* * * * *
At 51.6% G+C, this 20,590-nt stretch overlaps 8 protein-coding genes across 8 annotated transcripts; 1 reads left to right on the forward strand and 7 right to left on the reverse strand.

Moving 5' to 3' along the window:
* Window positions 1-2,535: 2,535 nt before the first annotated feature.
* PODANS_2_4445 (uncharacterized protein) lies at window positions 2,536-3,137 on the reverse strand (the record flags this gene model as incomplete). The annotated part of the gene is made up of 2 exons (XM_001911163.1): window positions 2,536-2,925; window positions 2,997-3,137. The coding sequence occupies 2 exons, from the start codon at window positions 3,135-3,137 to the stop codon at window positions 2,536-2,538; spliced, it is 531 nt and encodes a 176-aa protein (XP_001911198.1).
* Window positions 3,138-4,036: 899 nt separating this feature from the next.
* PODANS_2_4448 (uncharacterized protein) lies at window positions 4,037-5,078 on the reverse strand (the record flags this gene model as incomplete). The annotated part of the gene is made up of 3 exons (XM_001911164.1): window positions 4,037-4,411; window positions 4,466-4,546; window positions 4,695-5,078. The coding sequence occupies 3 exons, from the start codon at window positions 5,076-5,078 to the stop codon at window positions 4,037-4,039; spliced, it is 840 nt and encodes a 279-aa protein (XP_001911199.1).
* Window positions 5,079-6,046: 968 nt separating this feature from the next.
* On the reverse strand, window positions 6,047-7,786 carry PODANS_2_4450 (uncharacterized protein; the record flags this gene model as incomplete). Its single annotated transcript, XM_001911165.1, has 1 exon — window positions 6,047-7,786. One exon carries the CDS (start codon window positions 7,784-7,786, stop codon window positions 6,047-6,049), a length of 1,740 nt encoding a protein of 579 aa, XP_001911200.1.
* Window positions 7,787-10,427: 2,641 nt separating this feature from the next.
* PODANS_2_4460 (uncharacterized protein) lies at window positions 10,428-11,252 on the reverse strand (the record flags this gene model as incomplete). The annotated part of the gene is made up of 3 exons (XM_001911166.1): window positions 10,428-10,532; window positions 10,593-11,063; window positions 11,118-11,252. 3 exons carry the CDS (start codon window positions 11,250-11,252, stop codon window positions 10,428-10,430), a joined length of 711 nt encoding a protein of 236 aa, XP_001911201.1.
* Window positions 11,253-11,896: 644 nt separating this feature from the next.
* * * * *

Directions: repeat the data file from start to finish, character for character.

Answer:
At 51.6% G+C, this 20,590-nt stretch overlaps 8 protein-coding genes across 8 annotated transcripts; 1 reads left to right on the forward strand and 7 right to left on the reverse strand.

Moving 5' to 3' along the window:
* Window positions 1-2,535: 2,535 nt before the first annotated feature.
* PODANS_2_4445 (uncharacterized protein) lies at window positions 2,536-3,137 on the reverse strand (the record flags this gene model as incomplete). The annotated part of the gene is made up of 2 exons (XM_001911163.1): window positions 2,536-2,925; window positions 2,997-3,137. The coding sequence occupies 2 exons, from the start codon at window positions 3,135-3,137 to the stop codon at window positions 2,536-2,538; spliced, it is 531 nt and encodes a 176-aa protein (XP_001911198.1).
* Window positions 3,138-4,036: 899 nt separating this feature from the next.
* PODANS_2_4448 (uncharacterized protein) lies at window positions 4,037-5,078 on the reverse strand (the record flags this gene model as incomplete). The annotated part of the gene is made up of 3 exons (XM_001911164.1): window positions 4,037-4,411; window positions 4,466-4,546; window positions 4,695-5,078. The coding sequence occupies 3 exons, from the start codon at window positions 5,076-5,078 to the stop codon at window positions 4,037-4,039; spliced, it is 840 nt and encodes a 279-aa protein (XP_001911199.1).
* Window positions 5,079-6,046: 968 nt separating this feature from the next.
* On the reverse strand, window positions 6,047-7,786 carry PODANS_2_4450 (uncharacterized protein; the record flags this gene model as incomplete). Its single annotated transcript, XM_001911165.1, has 1 exon — window positions 6,047-7,786. One exon carries the CDS (start codon window positions 7,784-7,786, stop codon window positions 6,047-6,049), a length of 1,740 nt encoding a protein of 579 aa, XP_001911200.1.
* Window positions 7,787-10,427: 2,641 nt separating this feature from the next.
* PODANS_2_4460 (uncharacterized protein) lies at window positions 10,428-11,252 on the reverse strand (the record flags this gene model as incomplete). The annotated part of the gene is made up of 3 exons (XM_001911166.1): window positions 10,428-10,532; window positions 10,593-11,063; window positions 11,118-11,252. 3 exons carry the CDS (start codon window positions 11,250-11,252, stop codon window positions 10,428-10,430), a joined length of 711 nt encoding a protein of 236 aa, XP_001911201.1.
* Window positions 11,253-11,896: 644 nt separating this feature from the next.